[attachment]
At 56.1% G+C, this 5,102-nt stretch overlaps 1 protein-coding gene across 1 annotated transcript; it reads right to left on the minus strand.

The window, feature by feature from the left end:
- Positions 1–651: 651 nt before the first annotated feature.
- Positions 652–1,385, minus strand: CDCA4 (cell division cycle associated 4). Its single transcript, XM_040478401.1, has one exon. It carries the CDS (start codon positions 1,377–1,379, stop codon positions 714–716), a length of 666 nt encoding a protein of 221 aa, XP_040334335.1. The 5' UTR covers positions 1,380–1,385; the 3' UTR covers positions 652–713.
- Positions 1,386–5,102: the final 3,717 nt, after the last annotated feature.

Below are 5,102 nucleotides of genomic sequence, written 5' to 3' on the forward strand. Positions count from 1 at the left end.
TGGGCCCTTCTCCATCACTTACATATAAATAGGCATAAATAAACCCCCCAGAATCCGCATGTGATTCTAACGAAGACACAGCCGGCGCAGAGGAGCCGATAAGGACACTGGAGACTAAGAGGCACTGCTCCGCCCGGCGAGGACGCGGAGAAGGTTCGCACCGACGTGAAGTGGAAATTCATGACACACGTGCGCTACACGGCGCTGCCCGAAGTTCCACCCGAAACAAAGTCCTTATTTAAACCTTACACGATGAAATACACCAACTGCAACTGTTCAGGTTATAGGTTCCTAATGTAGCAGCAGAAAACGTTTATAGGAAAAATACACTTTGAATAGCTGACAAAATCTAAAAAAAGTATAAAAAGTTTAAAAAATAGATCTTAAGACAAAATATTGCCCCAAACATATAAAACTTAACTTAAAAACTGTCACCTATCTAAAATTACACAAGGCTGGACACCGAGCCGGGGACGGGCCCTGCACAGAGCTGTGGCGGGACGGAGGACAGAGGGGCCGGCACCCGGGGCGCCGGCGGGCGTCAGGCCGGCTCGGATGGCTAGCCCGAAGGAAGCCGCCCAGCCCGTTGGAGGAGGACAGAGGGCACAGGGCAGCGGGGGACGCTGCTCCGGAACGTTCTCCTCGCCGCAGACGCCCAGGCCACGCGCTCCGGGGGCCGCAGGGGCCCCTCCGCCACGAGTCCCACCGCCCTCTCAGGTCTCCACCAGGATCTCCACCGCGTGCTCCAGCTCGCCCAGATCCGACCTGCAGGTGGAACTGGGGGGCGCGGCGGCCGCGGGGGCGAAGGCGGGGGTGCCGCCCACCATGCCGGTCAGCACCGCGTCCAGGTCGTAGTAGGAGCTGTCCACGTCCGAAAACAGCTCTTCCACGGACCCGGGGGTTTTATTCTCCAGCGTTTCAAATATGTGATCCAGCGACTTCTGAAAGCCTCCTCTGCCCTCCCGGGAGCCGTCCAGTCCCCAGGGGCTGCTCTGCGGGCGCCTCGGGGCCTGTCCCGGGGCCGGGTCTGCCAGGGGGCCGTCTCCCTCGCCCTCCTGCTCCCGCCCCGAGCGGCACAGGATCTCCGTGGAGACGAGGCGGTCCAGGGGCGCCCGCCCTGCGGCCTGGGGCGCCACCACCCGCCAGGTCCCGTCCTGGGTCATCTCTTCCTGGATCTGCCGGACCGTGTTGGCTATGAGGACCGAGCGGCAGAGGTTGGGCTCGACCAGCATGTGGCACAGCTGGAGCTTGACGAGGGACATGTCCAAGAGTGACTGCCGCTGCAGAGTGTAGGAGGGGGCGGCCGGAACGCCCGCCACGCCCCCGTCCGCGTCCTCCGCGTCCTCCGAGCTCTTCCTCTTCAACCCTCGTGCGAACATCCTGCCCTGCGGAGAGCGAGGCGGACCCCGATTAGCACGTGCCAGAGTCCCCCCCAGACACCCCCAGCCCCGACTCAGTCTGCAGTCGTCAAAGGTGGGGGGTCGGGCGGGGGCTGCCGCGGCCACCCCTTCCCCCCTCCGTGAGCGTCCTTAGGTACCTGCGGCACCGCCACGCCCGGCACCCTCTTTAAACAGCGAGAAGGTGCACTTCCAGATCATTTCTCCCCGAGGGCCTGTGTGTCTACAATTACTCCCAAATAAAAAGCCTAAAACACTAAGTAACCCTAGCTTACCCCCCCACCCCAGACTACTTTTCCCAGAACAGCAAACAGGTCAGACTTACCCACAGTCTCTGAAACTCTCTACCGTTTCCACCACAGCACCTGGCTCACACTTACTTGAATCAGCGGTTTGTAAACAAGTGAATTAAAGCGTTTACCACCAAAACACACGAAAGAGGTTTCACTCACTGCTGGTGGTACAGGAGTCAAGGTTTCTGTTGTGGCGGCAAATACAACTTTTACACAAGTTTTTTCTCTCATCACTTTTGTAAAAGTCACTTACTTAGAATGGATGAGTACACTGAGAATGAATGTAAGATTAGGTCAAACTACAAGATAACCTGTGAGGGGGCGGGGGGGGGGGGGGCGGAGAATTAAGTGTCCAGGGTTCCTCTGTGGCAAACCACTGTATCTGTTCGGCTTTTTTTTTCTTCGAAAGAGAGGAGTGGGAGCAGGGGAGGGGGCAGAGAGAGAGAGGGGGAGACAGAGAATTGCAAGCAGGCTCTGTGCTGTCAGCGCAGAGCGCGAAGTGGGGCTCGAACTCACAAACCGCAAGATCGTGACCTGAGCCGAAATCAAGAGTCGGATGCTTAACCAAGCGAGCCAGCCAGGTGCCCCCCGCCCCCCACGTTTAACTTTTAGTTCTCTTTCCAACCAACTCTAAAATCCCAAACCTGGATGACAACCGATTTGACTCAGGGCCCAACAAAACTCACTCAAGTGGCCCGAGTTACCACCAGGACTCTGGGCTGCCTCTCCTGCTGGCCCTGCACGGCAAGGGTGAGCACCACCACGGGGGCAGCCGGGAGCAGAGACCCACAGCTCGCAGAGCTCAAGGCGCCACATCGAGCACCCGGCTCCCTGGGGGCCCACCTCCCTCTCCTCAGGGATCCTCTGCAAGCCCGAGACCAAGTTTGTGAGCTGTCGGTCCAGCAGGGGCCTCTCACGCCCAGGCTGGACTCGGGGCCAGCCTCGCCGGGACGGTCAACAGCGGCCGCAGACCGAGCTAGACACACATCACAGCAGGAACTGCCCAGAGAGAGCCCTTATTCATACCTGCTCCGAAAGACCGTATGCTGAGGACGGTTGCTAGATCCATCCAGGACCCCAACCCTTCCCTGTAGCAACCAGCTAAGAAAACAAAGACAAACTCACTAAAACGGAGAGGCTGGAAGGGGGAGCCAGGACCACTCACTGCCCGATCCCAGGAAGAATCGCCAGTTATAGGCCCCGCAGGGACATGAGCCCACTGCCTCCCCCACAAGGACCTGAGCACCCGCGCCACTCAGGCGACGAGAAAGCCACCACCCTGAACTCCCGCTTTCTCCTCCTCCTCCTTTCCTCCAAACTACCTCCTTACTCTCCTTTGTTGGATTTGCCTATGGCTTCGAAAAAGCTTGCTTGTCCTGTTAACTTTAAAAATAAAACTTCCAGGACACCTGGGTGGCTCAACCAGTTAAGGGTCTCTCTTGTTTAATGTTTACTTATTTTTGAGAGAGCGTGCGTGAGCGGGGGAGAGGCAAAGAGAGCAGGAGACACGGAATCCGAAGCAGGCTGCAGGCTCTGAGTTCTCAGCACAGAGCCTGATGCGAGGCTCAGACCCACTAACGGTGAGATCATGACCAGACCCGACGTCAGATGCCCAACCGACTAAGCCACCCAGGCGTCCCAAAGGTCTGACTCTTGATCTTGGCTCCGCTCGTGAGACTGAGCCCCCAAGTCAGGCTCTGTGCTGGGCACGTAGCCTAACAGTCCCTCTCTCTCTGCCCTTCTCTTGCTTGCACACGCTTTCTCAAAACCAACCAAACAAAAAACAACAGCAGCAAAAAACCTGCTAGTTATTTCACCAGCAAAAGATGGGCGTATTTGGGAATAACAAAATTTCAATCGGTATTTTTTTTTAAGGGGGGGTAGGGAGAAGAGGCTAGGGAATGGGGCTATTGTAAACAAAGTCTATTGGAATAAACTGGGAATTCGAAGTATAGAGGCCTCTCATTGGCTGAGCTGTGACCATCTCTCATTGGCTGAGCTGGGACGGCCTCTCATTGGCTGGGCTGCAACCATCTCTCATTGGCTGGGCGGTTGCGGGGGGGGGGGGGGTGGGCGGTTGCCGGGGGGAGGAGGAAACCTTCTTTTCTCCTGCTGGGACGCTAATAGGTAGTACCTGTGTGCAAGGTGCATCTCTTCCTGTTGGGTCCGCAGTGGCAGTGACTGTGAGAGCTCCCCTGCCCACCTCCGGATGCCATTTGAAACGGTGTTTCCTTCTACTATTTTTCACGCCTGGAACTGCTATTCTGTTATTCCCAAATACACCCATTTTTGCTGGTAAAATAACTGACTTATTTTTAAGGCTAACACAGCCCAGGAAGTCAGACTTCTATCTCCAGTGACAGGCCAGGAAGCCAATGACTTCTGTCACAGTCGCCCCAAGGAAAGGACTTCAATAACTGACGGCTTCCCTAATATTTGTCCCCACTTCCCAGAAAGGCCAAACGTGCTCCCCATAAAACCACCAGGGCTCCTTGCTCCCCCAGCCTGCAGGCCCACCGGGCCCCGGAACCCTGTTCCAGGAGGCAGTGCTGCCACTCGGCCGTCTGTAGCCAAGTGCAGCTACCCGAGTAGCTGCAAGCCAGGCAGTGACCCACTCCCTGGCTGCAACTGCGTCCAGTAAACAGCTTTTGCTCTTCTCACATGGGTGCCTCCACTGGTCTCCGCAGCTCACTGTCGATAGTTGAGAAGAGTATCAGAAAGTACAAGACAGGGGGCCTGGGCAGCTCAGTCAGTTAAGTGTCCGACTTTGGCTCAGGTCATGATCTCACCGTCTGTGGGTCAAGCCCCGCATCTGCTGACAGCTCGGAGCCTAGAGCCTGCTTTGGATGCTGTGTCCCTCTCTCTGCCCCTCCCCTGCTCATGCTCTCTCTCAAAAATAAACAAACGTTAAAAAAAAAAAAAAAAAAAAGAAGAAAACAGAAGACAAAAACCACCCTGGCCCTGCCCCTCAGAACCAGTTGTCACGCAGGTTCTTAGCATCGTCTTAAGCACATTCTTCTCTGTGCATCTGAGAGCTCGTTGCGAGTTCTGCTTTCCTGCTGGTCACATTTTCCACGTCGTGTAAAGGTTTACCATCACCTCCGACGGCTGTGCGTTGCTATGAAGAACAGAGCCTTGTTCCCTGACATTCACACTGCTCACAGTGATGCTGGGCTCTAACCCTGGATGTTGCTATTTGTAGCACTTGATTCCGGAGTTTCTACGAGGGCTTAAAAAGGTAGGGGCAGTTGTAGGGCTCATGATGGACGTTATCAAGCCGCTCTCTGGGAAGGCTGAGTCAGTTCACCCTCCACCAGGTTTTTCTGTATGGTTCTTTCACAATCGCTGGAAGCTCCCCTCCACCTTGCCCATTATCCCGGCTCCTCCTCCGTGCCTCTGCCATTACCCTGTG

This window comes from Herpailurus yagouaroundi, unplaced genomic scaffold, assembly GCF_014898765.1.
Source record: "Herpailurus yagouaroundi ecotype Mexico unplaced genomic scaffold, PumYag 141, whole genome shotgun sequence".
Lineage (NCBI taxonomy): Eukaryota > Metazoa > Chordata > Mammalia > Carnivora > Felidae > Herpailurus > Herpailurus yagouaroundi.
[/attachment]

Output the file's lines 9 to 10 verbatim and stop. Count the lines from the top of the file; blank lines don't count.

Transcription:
Source record: "Herpailurus yagouaroundi ecotype Mexico unplaced genomic scaffold, PumYag 141, whole genome shotgun sequence".
Lineage (NCBI taxonomy): Eukaryota > Metazoa > Chordata > Mammalia > Carnivora > Felidae > Herpailurus > Herpailurus yagouaroundi.